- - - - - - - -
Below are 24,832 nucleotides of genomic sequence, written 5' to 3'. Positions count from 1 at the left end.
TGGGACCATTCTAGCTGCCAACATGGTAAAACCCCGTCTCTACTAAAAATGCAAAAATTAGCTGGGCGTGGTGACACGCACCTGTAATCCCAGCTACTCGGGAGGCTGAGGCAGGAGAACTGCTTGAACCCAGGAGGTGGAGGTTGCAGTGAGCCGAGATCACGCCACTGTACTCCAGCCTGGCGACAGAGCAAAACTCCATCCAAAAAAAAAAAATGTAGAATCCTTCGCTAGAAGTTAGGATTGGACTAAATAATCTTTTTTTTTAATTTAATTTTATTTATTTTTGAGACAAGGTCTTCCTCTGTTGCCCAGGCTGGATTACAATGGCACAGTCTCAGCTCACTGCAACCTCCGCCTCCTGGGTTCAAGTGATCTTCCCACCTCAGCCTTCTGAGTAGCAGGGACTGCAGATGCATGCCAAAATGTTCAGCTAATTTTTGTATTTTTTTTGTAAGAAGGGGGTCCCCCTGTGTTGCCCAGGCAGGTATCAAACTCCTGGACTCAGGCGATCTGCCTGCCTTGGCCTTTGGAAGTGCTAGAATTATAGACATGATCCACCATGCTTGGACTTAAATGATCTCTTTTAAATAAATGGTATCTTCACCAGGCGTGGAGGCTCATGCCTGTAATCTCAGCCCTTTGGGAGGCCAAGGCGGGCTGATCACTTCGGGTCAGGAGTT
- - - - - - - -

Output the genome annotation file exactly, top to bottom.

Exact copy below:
Below are 24,832 nucleotides of genomic sequence, written 5' to 3'. Positions count from 1 at the left end.
TGGGACCATTCTAGCTGCCAACATGGTAAAACCCCGTCTCTACTAAAAATGCAAAAATTAGCTGGGCGTGGTGACACGCACCTGTAATCCCAGCTACTCGGGAGGCTGAGGCAGGAGAACTGCTTGAACCCAGGAGGTGGAGGTTGCAGTGAGCCGAGATCACGCCACTGTACTCCAGCCTGGCGACAGAGCAAAACTCCATCCAAAAAAAAAAAATGTAGAATCCTTCGCTAGAAGTTAGGATTGGACTAAATAATCTTTTTTTTTAATTTAATTTTATTTATTTTTGAGACAAGGTCTTCCTCTGTTGCCCAGGCTGGATTACAATGGCACAGTCTCAGCTCACTGCAACCTCCGCCTCCTGGGTTCAAGTGATCTTCCCACCTCAGCCTTCTGAGTAGCAGGGACTGCAGATGCATGCCAAAATGTTCAGCTAATTTTTGTATTTTTTTTGTAAGAAGGGGGTCCCCCTGTGTTGCCCAGGCAGGTATCAAACTCCTGGACTCAGGCGATCTGCCTGCCTTGGCCTTTGGAAGTGCTAGAATTATAGACATGATCCACCATGCTTGGACTTAAATGATCTCTTTTAAATAAATGGTATCTTCACCAGGCGTGGAGGCTCATGCCTGTAATCTCAGCCCTTTGGGAGGCCAAGGCGGGCTGATCACTTCGGGTCAGGAGTT